Europe does not seem to be in good shape when it comes to fight against migrants smugglers and to provide supports to its victims, Europol and the European Parliament have recently pointed out.
Last Thursday, the European Parliament pointed out that the EU legislation to protect victims of trafficking has not being properly enforced, while a report on Migrant Smuggling Networks issued today by Europol underlines that European law enforcement agencies require a much better picture of the activities of migrant smuggling networks operating across Europe.
“It describes the huge role played by organized crime networks in the migration crisis and sends a clear message to the EU and its Member States that we must combat these networks in the strongest possible terms,” said Rob Wainwright, Director of Europol.
In 2015, in view of a stark increase in the number of investigations initiated on migrant smuggling, the European Police Agency have been confronted with a considerable increase in the number of requests for operational support since the beginning of the migration crisis.
“Progress has been made in the fight against international trafficking gangs, but all too often victims are not being given the help they are entitled to under EU law,” said Catherine Bearder, British rapporteur from ALDE.
For this reason, the European Parliament discussed this issue during its last Plenary Session on Thursday and voted a resolution highlighting that the Commission has failed to keep to the timetable of assessment reporting required by the directive on preventing and combating trafficking in human beings and protecting its victims. MEP also called on EU member states to do more to protect victims of human trafficking. This is especially true for women, who are in need of assistance, support and gender-specific prevention.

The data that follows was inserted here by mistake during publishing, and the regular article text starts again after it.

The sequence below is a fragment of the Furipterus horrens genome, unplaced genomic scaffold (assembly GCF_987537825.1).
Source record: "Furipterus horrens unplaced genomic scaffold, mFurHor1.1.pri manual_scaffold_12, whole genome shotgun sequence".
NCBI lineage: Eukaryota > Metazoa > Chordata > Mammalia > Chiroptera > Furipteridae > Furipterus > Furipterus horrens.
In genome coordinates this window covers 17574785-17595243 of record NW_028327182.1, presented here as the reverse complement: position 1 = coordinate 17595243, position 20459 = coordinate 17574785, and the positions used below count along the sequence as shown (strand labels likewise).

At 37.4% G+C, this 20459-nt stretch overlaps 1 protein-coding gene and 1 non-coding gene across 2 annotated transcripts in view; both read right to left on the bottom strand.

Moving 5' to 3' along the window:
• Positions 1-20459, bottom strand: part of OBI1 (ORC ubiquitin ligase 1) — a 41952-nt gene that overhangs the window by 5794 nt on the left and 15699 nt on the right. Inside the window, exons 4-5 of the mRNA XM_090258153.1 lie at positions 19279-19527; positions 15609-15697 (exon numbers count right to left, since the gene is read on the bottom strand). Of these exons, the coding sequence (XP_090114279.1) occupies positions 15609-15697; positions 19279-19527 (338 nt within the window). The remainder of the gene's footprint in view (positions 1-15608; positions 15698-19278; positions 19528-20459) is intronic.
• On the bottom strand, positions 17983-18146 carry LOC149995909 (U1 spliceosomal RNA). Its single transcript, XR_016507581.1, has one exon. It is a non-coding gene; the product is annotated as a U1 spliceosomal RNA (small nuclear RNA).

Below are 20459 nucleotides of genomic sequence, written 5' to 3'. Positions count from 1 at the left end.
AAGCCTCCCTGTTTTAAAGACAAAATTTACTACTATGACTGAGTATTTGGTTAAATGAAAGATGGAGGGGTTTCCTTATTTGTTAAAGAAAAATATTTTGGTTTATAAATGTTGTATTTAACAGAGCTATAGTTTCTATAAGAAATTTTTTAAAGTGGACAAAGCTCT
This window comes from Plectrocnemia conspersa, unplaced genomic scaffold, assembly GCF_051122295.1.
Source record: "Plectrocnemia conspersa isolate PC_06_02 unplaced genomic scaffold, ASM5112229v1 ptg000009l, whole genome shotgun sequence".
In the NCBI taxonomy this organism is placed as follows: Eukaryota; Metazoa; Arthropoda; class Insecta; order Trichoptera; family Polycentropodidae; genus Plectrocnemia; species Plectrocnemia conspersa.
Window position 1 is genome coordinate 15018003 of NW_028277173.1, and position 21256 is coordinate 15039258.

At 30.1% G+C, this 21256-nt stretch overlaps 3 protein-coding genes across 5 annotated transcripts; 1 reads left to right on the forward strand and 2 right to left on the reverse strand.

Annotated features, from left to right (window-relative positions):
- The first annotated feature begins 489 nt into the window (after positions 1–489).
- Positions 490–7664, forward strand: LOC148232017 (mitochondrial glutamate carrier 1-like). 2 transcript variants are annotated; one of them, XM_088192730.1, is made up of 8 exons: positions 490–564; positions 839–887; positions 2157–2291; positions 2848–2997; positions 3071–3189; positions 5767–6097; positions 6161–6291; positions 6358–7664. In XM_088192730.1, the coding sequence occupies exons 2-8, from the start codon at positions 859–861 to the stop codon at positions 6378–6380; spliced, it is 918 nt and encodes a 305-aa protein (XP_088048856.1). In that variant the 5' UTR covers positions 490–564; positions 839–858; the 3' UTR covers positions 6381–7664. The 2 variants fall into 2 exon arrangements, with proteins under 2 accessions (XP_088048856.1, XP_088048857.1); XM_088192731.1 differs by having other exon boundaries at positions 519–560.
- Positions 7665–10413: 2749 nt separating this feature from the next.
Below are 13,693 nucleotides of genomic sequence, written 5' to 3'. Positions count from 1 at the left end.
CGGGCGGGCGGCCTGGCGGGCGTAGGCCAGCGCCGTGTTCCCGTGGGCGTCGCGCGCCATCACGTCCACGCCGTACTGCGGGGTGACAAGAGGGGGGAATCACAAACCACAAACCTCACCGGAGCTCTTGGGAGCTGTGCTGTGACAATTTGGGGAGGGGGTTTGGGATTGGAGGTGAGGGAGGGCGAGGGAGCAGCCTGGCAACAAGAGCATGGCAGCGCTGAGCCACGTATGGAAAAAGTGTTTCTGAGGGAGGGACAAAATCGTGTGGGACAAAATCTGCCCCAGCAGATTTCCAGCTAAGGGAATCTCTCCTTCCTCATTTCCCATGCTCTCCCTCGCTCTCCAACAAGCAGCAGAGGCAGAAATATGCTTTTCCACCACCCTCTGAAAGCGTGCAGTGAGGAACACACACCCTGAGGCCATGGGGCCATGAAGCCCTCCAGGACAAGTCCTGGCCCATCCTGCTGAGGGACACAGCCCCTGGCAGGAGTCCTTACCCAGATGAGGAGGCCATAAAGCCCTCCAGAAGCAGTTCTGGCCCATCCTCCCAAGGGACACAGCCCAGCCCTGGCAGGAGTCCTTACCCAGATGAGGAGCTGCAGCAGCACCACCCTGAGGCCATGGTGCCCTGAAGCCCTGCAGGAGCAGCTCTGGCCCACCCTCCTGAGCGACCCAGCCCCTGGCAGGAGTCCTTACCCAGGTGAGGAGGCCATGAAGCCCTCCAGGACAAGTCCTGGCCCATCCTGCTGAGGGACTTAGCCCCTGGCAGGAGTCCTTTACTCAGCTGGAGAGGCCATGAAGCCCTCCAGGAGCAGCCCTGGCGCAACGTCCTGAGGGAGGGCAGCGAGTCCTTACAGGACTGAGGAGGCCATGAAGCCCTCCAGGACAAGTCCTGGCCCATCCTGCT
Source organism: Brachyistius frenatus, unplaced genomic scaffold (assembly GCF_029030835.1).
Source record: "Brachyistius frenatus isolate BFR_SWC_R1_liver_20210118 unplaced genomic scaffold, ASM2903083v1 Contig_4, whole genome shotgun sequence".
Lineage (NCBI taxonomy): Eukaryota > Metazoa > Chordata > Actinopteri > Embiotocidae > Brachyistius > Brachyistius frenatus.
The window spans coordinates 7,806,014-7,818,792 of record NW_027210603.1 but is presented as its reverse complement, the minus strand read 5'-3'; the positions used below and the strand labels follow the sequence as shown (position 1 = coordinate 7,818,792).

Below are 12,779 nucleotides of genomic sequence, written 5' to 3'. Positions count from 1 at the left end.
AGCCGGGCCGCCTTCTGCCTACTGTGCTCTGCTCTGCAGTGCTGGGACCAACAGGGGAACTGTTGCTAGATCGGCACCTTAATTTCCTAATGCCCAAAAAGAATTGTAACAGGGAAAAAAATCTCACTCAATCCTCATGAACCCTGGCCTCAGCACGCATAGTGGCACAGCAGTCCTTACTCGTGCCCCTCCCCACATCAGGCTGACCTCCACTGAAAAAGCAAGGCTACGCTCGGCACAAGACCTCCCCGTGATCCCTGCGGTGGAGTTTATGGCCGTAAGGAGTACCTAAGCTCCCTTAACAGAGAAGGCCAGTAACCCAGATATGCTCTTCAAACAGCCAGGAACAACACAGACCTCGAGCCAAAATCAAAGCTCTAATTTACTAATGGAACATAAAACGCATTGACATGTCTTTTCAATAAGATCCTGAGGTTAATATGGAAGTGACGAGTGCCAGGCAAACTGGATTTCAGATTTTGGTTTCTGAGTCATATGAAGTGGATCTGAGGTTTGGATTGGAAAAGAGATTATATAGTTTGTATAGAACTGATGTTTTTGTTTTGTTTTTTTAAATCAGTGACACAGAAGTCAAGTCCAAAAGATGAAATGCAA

Migrants Smuggling Is a Multinational, Criminal Industry
Resulted from working group discussions, which took place in The Hague in February 2016, the report was jointly issued by Europol and INTERPOL and aims to provide comprehensive insight into the activities, organisational structures, operating capabilities, geographical hotspots of migrant smugglers and their estimated huge profits.
Organised in loosely connected networks, Migrants smuggling is a multinational industry, involving more than 100 countries. Business takes place along key migratory routes, which are fluid and influenced by external factors like border controls.
Migrant smuggling is one of the main profit-generating activities for organised criminals in Europe with an annual turnover of around USD 5.5 billion in 2015. Indeed, 90% of migrants travelling to the EU received help by members of some criminal organisations.
These networks are wide and involve various positions such as leaders, who loosely coordinate activities along a given route, organisers, who manage activities locally through personal contacts, and opportunistic low level facilitators. Most of those involved in this kind of affairs tend to have previous connections with other types of crime.
According to Europol, there is an increased risk that foreign terrorist fighters may use migratory flows to (re)enter the EU, although a systematic link between migrant smuggling and terrorism has not been proven so far.
More Needs to Be Done to Fight Trafficking in Human Beings
As they need to repay their debt to smugglers, migrants who travel to the EU are vulnerable to labour or sexual exploitation.
Women and girls together include up to 95% of victims trafficked for sexual exploitation, whereas the majority of registered victims of labour exploitation are male (71 %).
Among these cases of trafficking in human beings (THB), there are also children, who make up about 16% of registered victims.
“EU-wide measures to tackle this vile trade must be fully implemented by national governments, including the proper collection of statistics and identification of victims to give us a clearer view of the real picture,” said Catherine Bearder.
To discourage the demand that drives trafficking for sexual exploitation, MEPs stressed on Thursday that the burden of proof in criminal cases should not rest with those with those who sell sexual services of trafficked persons, rather than with those who buy them. As for
Member states should also grant victims residence permits and access to the labour market in the member state to which they were trafficked, as so to ensure that support and assistance are provided, says the Parliament’s Recommendation.
Furthremore, MEPs asked Member States to provide adequate training to the police, the judiciary, medical staff and social workers, so that they can identify vulnerable victims early and offer them the support they need, including accommodation, medical treatment, translation, legal counselling and a recovery period of at least 30 days.